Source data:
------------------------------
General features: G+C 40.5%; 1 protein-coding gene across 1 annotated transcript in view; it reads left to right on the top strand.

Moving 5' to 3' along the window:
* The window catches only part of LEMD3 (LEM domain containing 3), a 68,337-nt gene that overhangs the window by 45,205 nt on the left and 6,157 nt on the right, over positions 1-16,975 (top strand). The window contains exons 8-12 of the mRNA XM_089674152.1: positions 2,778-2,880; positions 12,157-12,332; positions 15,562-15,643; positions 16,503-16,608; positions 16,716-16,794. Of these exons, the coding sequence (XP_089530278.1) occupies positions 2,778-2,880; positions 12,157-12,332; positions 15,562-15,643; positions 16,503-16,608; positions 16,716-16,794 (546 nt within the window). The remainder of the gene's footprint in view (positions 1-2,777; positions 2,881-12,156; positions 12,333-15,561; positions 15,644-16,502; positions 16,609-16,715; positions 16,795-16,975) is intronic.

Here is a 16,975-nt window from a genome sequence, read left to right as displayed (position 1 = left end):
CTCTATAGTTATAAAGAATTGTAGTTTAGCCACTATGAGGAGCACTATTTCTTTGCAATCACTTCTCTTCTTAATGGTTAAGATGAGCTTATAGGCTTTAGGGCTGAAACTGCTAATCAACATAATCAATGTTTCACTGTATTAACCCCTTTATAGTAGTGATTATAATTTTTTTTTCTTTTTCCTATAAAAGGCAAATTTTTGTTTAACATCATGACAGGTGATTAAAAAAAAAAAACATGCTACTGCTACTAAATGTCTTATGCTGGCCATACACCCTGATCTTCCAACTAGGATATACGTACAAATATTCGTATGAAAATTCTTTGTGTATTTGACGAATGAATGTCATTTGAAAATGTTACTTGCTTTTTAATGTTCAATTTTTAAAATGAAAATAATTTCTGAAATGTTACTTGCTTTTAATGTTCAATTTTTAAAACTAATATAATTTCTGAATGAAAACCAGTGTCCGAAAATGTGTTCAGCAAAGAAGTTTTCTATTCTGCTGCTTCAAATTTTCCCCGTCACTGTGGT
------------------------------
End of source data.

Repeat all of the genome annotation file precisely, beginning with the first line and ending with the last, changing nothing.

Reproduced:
General features: G+C 40.5%; 1 protein-coding gene across 1 annotated transcript in view; it reads left to right on the top strand.

Moving 5' to 3' along the window:
* The window catches only part of LEMD3 (LEM domain containing 3), a 68,337-nt gene that overhangs the window by 45,205 nt on the left and 6,157 nt on the right, over positions 1-16,975 (top strand). The window contains exons 8-12 of the mRNA XM_089674152.1: positions 2,778-2,880; positions 12,157-12,332; positions 15,562-15,643; positions 16,503-16,608; positions 16,716-16,794. Of these exons, the coding sequence (XP_089530278.1) occupies positions 2,778-2,880; positions 12,157-12,332; positions 15,562-15,643; positions 16,503-16,608; positions 16,716-16,794 (546 nt within the window). The remainder of the gene's footprint in view (positions 1-2,777; positions 2,881-12,156; positions 12,333-15,561; positions 15,644-16,502; positions 16,609-16,715; positions 16,795-16,975) is intronic.

Here is a 16,975-nt window from a genome sequence, read left to right as displayed (position 1 = left end):
CTCTATAGTTATAAAGAATTGTAGTTTAGCCACTATGAGGAGCACTATTTCTTTGCAATCACTTCTCTTCTTAATGGTTAAGATGAGCTTATAGGCTTTAGGGCTGAAACTGCTAATCAACATAATCAATGTTTCACTGTATTAACCCCTTTATAGTAGTGATTATAATTTTTTTTTCTTTTTCCTATAAAAGGCAAATTTTTGTTTAACATCATGACAGGTGATTAAAAAAAAAAAACATGCTACTGCTACTAAATGTCTTATGCTGGCCATACACCCTGATCTTCCAACTAGGATATACGTACAAATATTCGTATGAAAATTCTTTGTGTATTTGACGAATGAATGTCATTTGAAAATGTTACTTGCTTTTTAATGTTCAATTTTTAAAATGAAAATAATTTCTGAAATGTTACTTGCTTTTAATGTTCAATTTTTAAAACTAATATAATTTCTGAATGAAAACCAGTGTCCGAAAATGTGTTCAGCAAAGAAGTTTTCTATTCTGCTGCTTCAAATTTTCCCCGTCACTGTGGT